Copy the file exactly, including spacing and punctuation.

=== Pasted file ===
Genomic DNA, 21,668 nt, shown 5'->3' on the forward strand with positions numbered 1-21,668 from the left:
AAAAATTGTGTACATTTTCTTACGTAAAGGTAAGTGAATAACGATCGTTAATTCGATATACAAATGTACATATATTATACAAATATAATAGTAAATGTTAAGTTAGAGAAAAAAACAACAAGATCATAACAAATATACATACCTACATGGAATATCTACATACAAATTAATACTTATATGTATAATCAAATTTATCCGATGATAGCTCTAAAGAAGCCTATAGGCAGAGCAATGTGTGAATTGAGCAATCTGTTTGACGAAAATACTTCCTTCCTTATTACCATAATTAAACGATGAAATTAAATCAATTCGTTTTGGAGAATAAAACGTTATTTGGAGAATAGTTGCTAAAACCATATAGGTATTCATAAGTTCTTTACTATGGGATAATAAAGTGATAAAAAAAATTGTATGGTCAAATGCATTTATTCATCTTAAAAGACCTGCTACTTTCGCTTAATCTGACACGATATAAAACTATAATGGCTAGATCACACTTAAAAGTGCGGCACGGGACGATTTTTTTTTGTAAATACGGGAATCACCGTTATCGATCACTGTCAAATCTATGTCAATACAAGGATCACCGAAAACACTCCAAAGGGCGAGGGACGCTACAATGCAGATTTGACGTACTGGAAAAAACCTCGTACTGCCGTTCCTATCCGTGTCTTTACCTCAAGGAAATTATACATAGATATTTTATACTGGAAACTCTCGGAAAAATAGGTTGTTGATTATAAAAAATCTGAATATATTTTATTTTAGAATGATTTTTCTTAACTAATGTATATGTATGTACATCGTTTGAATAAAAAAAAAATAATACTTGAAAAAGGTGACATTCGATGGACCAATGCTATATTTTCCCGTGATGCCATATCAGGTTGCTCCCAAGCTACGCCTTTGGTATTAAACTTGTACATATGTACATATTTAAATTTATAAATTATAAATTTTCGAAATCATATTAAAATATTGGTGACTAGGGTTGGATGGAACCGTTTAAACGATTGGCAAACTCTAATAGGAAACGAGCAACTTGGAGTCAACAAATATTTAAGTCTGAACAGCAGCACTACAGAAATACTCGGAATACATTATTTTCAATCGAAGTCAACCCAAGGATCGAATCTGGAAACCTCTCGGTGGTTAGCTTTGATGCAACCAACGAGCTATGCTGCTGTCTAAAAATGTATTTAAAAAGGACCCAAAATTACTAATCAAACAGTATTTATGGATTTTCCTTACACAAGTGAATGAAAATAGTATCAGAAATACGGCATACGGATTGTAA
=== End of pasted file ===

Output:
Genomic DNA, 21,668 nt, shown 5'->3' on the forward strand with positions numbered 1-21,668 from the left:
AAAAATTGTGTACATTTTCTTACGTAAAGGTAAGTGAATAACGATCGTTAATTCGATATACAAATGTACATATATTATACAAATATAATAGTAAATGTTAAGTTAGAGAAAAAAACAACAAGATCATAACAAATATACATACCTACATGGAATATCTACATACAAATTAATACTTATATGTATAATCAAATTTATCCGATGATAGCTCTAAAGAAGCCTATAGGCAGAGCAATGTGTGAATTGAGCAATCTGTTTGACGAAAATACTTCCTTCCTTATTACCATAATTAAACGATGAAATTAAATCAATTCGTTTTGGAGAATAAAACGTTATTTGGAGAATAGTTGCTAAAACCATATAGGTATTCATAAGTTCTTTACTATGGGATAATAAAGTGATAAAAAAAATTGTATGGTCAAATGCATTTATTCATCTTAAAAGACCTGCTACTTTCGCTTAATCTGACACGATATAAAACTATAATGGCTAGATCACACTTAAAAGTGCGGCACGGGACGATTTTTTTTTGTAAATACGGGAATCACCGTTATCGATCACTGTCAAATCTATGTCAATACAAGGATCACCGAAAACACTCCAAAGGGCGAGGGACGCTACAATGCAGATTTGACGTACTGGAAAAAACCTCGTACTGCCGTTCCTATCCGTGTCTTTACCTCAAGGAAATTATACATAGATATTTTATACTGGAAACTCTCGGAAAAATAGGTTGTTGATTATAAAAAATCTGAATATATTTTATTTTAGAATGATTTTTCTTAACTAATGTATATGTATGTACATCGTTTGAATAAAAAAAAAATAATACTTGAAAAAGGTGACATTCGATGGACCAATGCTATATTTTCCCGTGATGCCATATCAGGTTGCTCCCAAGCTACGCCTTTGGTATTAAACTTGTACATATGTACATATTTAAATTTATAAATTATAAATTTTCGAAATCATATTAAAATATTGGTGACTAGGGTTGGATGGAACCGTTTAAACGATTGGCAAACTCTAATAGGAAACGAGCAACTTGGAGTCAACAAATATTTAAGTCTGAACAGCAGCACTACAGAAATACTCGGAATACATTATTTTCAATCGAAGTCAACCCAAGGATCGAATCTGGAAACCTCTCGGTGGTTAGCTTTGATGCAACCAACGAGCTATGCTGCTGTCTAAAAATGTATTTAAAAAGGACCCAAAATTACTAATCAAACAGTATTTATGGATTTTCCTTACACAAGTGAATGAAAATAGTATCAGAAATACGGCATACGGATTGTAA